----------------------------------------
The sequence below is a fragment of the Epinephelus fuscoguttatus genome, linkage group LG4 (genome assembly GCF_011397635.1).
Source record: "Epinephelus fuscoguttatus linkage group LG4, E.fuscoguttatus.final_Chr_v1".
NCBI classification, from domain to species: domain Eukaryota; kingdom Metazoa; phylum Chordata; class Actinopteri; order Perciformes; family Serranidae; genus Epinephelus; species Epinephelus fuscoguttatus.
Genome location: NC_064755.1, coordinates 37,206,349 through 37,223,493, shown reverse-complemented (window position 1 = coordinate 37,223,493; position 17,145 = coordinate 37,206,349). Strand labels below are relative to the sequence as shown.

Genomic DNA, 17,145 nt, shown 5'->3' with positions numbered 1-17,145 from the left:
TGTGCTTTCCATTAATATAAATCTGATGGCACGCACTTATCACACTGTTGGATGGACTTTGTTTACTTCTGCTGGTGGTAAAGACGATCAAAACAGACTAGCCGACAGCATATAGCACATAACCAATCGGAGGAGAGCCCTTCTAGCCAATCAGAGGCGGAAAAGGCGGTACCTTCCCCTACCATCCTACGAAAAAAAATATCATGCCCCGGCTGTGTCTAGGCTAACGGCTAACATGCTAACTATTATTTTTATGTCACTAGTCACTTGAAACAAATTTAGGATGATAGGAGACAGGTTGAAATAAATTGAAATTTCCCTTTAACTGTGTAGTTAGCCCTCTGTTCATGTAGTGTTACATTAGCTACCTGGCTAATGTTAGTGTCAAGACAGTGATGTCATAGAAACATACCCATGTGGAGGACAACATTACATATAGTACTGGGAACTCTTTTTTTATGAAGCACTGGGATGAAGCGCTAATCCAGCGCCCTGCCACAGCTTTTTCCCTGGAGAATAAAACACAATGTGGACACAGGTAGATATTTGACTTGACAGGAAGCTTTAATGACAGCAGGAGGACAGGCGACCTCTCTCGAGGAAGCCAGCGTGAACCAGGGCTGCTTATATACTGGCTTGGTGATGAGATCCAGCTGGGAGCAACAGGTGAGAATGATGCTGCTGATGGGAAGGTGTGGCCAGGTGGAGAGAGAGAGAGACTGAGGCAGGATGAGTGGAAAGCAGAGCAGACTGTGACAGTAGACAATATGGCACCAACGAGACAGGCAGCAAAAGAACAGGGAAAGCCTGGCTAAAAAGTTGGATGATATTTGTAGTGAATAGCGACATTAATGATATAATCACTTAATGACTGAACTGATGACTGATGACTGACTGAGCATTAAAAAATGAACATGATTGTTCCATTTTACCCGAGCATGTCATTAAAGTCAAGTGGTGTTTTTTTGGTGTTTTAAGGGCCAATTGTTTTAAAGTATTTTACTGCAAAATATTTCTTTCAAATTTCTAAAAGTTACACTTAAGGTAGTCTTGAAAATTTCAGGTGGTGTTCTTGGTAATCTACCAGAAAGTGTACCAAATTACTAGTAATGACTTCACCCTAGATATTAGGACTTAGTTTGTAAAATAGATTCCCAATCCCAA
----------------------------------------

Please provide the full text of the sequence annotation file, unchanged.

The sequence below is a fragment of the Epinephelus fuscoguttatus genome, linkage group LG4 (genome assembly GCF_011397635.1).
Source record: "Epinephelus fuscoguttatus linkage group LG4, E.fuscoguttatus.final_Chr_v1".
NCBI classification, from domain to species: domain Eukaryota; kingdom Metazoa; phylum Chordata; class Actinopteri; order Perciformes; family Serranidae; genus Epinephelus; species Epinephelus fuscoguttatus.
Genome location: NC_064755.1, coordinates 37,206,349 through 37,223,493, shown reverse-complemented (window position 1 = coordinate 37,223,493; position 17,145 = coordinate 37,206,349). Strand labels below are relative to the sequence as shown.

Genomic DNA, 17,145 nt, shown 5'->3' with positions numbered 1-17,145 from the left:
TGTGCTTTCCATTAATATAAATCTGATGGCACGCACTTATCACACTGTTGGATGGACTTTGTTTACTTCTGCTGGTGGTAAAGACGATCAAAACAGACTAGCCGACAGCATATAGCACATAACCAATCGGAGGAGAGCCCTTCTAGCCAATCAGAGGCGGAAAAGGCGGTACCTTCCCCTACCATCCTACGAAAAAAAATATCATGCCCCGGCTGTGTCTAGGCTAACGGCTAACATGCTAACTATTATTTTTATGTCACTAGTCACTTGAAACAAATTTAGGATGATAGGAGACAGGTTGAAATAAATTGAAATTTCCCTTTAACTGTGTAGTTAGCCCTCTGTTCATGTAGTGTTACATTAGCTACCTGGCTAATGTTAGTGTCAAGACAGTGATGTCATAGAAACATACCCATGTGGAGGACAACATTACATATAGTACTGGGAACTCTTTTTTTATGAAGCACTGGGATGAAGCGCTAATCCAGCGCCCTGCCACAGCTTTTTCCCTGGAGAATAAAACACAATGTGGACACAGGTAGATATTTGACTTGACAGGAAGCTTTAATGACAGCAGGAGGACAGGCGACCTCTCTCGAGGAAGCCAGCGTGAACCAGGGCTGCTTATATACTGGCTTGGTGATGAGATCCAGCTGGGAGCAACAGGTGAGAATGATGCTGCTGATGGGAAGGTGTGGCCAGGTGGAGAGAGAGAGAGACTGAGGCAGGATGAGTGGAAAGCAGAGCAGACTGTGACAGTAGACAATATGGCACCAACGAGACAGGCAGCAAAAGAACAGGGAAAGCCTGGCTAAAAAGTTGGATGATATTTGTAGTGAATAGCGACATTAATGATATAATCACTTAATGACTGAACTGATGACTGATGACTGACTGAGCATTAAAAAATGAACATGATTGTTCCATTTTACCCGAGCATGTCATTAAAGTCAAGTGGTGTTTTTTTGGTGTTTTAAGGGCCAATTGTTTTAAAGTATTTTACTGCAAAATATTTCTTTCAAATTTCTAAAAGTTACACTTAAGGTAGTCTTGAAAATTTCAGGTGGTGTTCTTGGTAATCTACCAGAAAGTGTACCAAATTACTAGTAATGACTTCACCCTAGATATTAGGACTTAGTTTGTAAAATAGATTCCCAATCCCAA